Newer on the scene is Biteable's free image and photo resizer. What's cool about their tool is that you can upload an image, and then instantly download properly cropped and resized images for each of the major platforms—all in one fell swoop! This can be a massive time-saver.
Given the nature of the tool, you'll need to upload an image that is oriented in such a way that square and rectangular versions, whether wide or tall, will work.
Last on our shortlist is Adobe Photoshop. If you’re a photographer, chances are you already have an Adobe subscription to this tool and probably use it every day. Adobe offers a free trial to start, and their paid plans start at $20.99 a month. Some of the most commonly used features of Photoshop include manipulating the color of an image, cropping images, repairing flaws such as red-eye, and adding text to images.
One of the more powerful tools Photoshop offers is called a “layer," which can be used to composite multiple images, add text to an image, or add vector graphic shapes. When it comes to resizing images for social media, Adobe provides this guide to properly cropping images.
Social media images for blogs
Should you make separate social media images for blog posts?
This is a great question, and the answer is, it depends. Typically, when you share a blog post link natively on social media, the platform will auto-populate the featured header image from the blog. Depending on the aspect ratio of the image, the full image may be displayed exactly as you intended.
The aspect ratio is the ratio of the horizontal width by the vertical height, expressed as pair of numbers separated by an “x” or colon. For instance, the aspect ratio of most traditional photos is 4:3. Most high definition videos have an aspect ratio of 16:9. Instagram posts typically have a square aspect ratio of 1:1.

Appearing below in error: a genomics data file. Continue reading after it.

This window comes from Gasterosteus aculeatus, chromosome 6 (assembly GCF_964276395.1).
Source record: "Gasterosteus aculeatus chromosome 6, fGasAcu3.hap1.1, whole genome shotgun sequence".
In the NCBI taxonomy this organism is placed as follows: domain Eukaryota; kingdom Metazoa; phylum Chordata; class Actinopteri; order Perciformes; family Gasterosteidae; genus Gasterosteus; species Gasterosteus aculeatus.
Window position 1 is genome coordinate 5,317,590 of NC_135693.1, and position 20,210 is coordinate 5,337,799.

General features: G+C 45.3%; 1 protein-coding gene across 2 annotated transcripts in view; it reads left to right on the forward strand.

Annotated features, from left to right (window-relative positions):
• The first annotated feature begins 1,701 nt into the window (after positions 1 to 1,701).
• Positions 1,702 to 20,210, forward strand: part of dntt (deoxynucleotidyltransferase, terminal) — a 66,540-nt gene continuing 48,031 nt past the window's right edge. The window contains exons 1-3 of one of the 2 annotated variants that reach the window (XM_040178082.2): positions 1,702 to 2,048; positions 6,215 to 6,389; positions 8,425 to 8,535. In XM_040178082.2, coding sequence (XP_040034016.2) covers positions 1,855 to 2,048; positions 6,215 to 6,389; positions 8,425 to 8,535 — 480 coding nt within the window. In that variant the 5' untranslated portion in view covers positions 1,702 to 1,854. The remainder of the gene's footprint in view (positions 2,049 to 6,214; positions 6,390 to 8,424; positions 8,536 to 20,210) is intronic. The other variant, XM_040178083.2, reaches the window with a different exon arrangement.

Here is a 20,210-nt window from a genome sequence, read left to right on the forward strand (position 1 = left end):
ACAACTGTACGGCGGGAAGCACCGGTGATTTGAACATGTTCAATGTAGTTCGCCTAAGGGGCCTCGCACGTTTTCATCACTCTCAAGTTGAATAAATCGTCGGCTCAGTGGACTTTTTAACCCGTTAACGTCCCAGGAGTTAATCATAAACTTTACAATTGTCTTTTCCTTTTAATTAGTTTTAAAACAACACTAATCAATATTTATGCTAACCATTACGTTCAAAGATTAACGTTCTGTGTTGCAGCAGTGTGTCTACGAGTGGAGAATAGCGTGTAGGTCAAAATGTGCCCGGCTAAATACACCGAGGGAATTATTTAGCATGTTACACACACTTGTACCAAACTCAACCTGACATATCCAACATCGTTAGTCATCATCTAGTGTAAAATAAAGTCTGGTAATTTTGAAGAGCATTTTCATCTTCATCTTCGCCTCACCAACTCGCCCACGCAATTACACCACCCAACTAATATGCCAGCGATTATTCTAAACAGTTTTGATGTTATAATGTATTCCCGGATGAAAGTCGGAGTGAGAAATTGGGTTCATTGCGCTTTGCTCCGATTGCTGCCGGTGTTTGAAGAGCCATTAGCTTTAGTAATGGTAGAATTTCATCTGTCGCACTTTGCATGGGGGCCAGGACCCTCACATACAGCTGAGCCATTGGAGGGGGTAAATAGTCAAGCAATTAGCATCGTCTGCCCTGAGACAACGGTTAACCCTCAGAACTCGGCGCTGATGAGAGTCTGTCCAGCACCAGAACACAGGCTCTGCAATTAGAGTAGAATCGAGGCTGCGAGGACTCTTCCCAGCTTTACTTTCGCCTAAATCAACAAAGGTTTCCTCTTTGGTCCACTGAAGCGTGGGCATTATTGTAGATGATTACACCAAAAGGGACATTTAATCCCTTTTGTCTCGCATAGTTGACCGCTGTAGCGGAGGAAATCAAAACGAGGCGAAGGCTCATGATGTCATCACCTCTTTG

If the aspect ratio of your blog header image is different than that of the social media platform, part of the image will be cropped out when shared on social media.
Some blog plugins (like the popular Yoast plugin for WordPress) give you the option to upload and specify different images to share on various platforms as opposed to automatically sharing the main header image.
180 x 180 pixels (minimum)
displays 170 x 170 pixels on desktops & 128 x 128 pixels on smartphones
photo thumbnail will appear across Facebook at 32 x 32 pixels
820 x 312 pixels
displays at 820 x 462 on desktops and 640 x 360 pixels on smartphones
1200 x 630 pixels
shared images include images that appear on your timeline, news feeds, followers’ feeds
will appear in feed at a max width of 470 pixels
will appear on a page at a max width of 504 pixels
1200 x 717 pixels
highlighted images include milestones, highlighted images/posts
will appear on your page at 843 x 504 pixels
Event Event Cover Image
1920 x 1080 pixels
1280 x 720 pixels
Facebook Group Cover Image
1640 x 922 pixels
1200 x 628 pixels
minimum width & height: 600 x 600 pixels
video ad size: 1280 x 720 pixels
story ad size: 1080 x 1920 pixels
110 x 110 pixels
61 x 161 pixels
1080 x 1080 pixels (square), 1080 x 566 pixels (landscape), 1080 x 1350 pixels (portrait)
appears on feed at 510 x 510 pixels
1080 x 1920 pixels (ratio 9:16)
minimum resolution: 600 x 1067 pixels
1080 x 566 pixels (landscape), 1080 x 1080 pixels (square)
1080 x 1920 pixels
400 x 400 pixels
displays as 200 x 200 pixels
1500 x 500 pixels
1024 x 512 pixels
800 x 428 pixels
Video: 720 x 720 (square), 1280 x 720 (landscape), 720 x 1280 (portrait)
165 x 165 pixels on home page
32 x 32 pixels on the rest of Pinterest
standard pin size 1000 x 1500 pixels (vertical images)
pins on boards appear at 236 pixels
222 x 150 pixels for large thumbnails
55 x 55 for smaller thumbnails
200 x 200 pixels
1080 x 1920 pixels
Channel Profile Image
800 x 800 pixels
displays as 98 x 98 pixels
Channel Cover Photo
2560 x 1440 pixels
best for mobile and web = 1546 x 423 pixels
YouTube supports up to 4K UHD video of 3840x2160.
1128 x 191 pixels
400 x 400 pixels
552 x 368 pixels
displays at 552 pixels on desktops and 552 x 672 pixels on smartphones
1200 x 627 pixels
640 x 360 pixels (landscape), 7680 x 4320 pixels (square)